Midway through his speech, he reels in his audience with lurid detail – a style of sermonizing in the New England tradition of Jonathan Edwards’ “Sinners in the Hands of an Angry God.”

“We cannot admit to this new American nation,” he calls to his audience in the church, “the New Hollander [i.e., the Aboriginal Australian], making a nauseous meal from the worms which he extracts from a piece of rotten wood; or the African cutting out the under jaw of his captive to be strung on a wire, as a trophy of victory, while the mangled wretch is left to bleed to death, on the field of battle.” They are two images of racialized otherness (i.e., racism) that echo across the literature of American white supremacy: The racialized other is depicted as disgusting and savagely violent. He goes on to say that Washington’s assumption of command “beneath the venerable elm, which still shades the southwestern corner of the common” should remind his audience of the agreement, the union (or Union) made in that moment.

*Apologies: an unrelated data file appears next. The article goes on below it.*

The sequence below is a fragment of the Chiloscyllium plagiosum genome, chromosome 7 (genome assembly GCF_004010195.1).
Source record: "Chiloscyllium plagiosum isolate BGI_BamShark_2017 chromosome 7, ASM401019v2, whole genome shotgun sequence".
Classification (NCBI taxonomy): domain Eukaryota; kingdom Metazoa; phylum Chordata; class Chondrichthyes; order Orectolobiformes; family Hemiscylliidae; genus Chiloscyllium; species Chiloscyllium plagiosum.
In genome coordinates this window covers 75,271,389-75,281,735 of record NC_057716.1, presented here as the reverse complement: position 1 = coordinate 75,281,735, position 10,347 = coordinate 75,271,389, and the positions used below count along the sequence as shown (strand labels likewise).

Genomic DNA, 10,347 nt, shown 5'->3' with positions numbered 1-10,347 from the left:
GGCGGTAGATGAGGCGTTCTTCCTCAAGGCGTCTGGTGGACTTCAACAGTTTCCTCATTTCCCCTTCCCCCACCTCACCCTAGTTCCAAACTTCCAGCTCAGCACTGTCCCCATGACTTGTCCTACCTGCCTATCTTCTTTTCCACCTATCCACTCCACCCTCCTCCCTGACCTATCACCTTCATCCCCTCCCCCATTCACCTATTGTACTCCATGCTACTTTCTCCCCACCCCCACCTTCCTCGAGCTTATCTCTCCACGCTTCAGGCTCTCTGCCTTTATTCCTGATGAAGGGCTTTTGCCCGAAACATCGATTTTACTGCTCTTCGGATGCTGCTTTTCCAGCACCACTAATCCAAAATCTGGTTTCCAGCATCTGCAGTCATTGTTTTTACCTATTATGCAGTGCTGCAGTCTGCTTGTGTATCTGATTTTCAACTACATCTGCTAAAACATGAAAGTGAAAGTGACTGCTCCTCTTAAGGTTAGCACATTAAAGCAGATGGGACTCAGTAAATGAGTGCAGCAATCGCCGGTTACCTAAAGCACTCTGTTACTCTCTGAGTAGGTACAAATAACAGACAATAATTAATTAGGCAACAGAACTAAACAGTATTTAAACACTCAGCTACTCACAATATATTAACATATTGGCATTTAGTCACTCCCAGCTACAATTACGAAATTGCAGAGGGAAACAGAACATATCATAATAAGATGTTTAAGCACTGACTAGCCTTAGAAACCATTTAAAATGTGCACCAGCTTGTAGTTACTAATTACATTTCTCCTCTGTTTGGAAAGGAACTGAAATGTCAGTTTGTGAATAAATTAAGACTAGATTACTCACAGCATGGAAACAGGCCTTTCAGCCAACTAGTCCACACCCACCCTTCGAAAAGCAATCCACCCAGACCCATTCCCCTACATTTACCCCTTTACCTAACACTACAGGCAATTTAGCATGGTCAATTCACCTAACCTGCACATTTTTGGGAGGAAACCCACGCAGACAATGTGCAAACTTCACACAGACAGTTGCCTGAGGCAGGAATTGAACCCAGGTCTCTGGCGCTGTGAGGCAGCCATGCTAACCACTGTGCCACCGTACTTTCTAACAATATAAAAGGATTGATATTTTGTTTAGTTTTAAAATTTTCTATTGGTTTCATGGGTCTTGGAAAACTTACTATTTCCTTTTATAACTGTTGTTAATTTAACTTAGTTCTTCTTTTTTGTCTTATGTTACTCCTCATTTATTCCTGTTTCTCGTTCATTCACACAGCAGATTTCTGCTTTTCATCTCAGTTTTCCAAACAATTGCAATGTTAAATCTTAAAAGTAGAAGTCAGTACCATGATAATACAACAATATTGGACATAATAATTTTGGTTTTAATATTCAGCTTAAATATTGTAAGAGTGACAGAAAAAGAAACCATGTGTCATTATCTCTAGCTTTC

But what then was that Union? If we see the tree as a symbol of compact, who was that compact between? Everett had already answered; in his first speech to congress he said that though he was from Massachusetts, a non-slave state at the time, he vowed that though “my habits and education are very unmilitary: there is no cause in which I would sooner buckle a knapsack to my back and put a musket to my shoulder” if his fellow (white) Americans in the South were ever faced with a revolt of enslaved Africans. The two speeches taken together paint a clearer picture of Everett’s understanding of what the tree, and what it memorialized in Washington’s assumption of command, meant to him and later the brand of Unionism he promoted in the lead-up to the American Civil War. For Everett, and for many trying to toe the line between secessionist and abolitionist politics, the Union that was worth preserving was the union of white Northerners and Southerners, a union epitomized  by the Virginian plantation-holding Washington commanding an army of yeoman farmers and townspeople from across New England (tellingly, one of Washington’s first orders was to expel all the nonwhite soldiers in his ranks). And while often these Unionists were at pains to explain their distaste for the institution of slavery, they were equally clear in their willingness to abandon that moral stance if it meant preserving the Union.